As the temperatures begin heating up, it seems that everywhere you turn you are face-to-face with bikini-clad models and celebrities gracing the covers of magazines with their svelte, toned bodies.  Even the most self assured woman may experience a tinge of jealousy, guilt, motivation or any number of different emotions in response.  This reaction is not really a bad thing at all.  It’s all about how we harness our feelings toward summer and the often dreaded bathing suit season.  Learning to work on ourselves physically and increase our confidence from the inside out will make this hot weather season feel like a breeze.
Perhaps one of the most important aspects of toning up and losing weight is knowing where your starting point is and developing a reasonable and attainable goal for your body.  This involves using that five-letter noun that seemingly everyone tries to avoid- THE SCALE!!!.  As daunting and intimidating as it may seem, the scale is a necessary component of any weight loss story.  Being honest with yourself about your starting weight and where you would like your weight loss journey to end are imperative.  So, first things first, hop on that scale and see where you’re starting from.
It’s important to put all the charts that say you are supposed be a certain weight at a given height, behind you. This chart is was released over 30-40 years ago and it’s terribly outdated. The sad thing is that many women’s magazines still refer to these numbers and fuel this fear in women. Times have changed. More women are working and playing that back in those days. Muscle weighs more than fat, so a phtsically active woman will weigh more than a woman who does not. It does not mean that the lighter woman is healthier or better looking.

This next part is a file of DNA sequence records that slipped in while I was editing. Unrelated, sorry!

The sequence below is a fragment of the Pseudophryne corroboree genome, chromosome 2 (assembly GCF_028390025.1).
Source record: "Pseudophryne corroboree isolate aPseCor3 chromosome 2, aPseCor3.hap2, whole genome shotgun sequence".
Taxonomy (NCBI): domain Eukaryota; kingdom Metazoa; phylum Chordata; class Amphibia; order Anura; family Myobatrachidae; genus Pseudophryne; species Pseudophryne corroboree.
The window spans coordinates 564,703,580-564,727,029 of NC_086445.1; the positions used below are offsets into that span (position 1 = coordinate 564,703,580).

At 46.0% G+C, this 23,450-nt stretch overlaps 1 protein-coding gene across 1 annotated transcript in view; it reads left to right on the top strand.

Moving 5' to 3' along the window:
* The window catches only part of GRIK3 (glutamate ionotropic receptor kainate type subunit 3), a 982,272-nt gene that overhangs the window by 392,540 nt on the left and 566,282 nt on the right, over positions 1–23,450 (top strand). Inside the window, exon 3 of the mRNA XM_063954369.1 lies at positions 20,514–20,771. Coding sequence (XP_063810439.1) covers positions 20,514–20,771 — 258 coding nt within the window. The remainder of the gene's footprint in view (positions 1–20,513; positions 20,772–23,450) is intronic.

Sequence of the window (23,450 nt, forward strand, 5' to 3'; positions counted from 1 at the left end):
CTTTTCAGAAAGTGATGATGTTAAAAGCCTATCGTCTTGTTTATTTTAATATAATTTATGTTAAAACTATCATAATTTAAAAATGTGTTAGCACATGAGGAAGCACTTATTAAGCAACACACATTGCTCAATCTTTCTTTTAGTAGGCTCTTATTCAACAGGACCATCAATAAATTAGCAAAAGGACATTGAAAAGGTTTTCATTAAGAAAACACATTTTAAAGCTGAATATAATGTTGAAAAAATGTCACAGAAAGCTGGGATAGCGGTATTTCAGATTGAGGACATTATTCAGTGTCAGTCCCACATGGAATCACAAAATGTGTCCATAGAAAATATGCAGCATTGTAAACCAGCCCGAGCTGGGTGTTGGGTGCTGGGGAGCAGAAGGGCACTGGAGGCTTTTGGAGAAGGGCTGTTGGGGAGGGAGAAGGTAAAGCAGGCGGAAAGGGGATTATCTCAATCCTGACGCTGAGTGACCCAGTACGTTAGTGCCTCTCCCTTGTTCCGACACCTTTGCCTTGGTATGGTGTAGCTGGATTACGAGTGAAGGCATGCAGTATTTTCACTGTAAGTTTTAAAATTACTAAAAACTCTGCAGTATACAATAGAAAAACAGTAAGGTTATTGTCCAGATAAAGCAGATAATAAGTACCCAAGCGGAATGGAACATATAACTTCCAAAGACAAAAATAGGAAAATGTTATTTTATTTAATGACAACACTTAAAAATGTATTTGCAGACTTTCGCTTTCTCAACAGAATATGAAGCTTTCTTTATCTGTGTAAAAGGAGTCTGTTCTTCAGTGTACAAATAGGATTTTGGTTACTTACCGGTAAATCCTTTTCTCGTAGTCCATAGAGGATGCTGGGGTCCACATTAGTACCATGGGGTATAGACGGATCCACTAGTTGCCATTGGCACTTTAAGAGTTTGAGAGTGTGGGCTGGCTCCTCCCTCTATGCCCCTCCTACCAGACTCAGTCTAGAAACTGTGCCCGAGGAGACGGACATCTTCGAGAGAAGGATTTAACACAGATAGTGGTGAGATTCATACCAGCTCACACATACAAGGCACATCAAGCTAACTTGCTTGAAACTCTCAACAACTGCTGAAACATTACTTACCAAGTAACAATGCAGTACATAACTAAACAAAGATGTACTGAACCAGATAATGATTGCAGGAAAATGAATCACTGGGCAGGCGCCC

The scale is just a number. We have to remember that. IT IS JUST A NUMBER. It will take some time to reverse the old way of thinking, but reversing it is the first step to freedom from fear of the scale. Looking at yourself in the mirror does not work. Seeing how you fit in your clothes is not an exact measure, so it doesn’t work.
There are several websites out there to help you with your weight loss goals along the way, one of my favorite being .  The site allows you to enter in your weight, your weekly weight loss goals, your normal level of activity in everyday life, every item of food you’ve consumed for the day (and it has nearly every food imaginable in its database!), and what exercise you’ve done. literally computes everything you need to know in order to help you lose weight and shape up.
It’s also important to keep utilizing your scale after you begin shedding the pounds. Getting on your scale regularly reinforces healthy habits and helps you to recognize small weight gains before they escalate.  It’s a great idea to use your scale once a week, citing that dieters who did such were 82 percent more likely to sustain their loss over an 18 month period than those individuals who utilized their scales less frequently.
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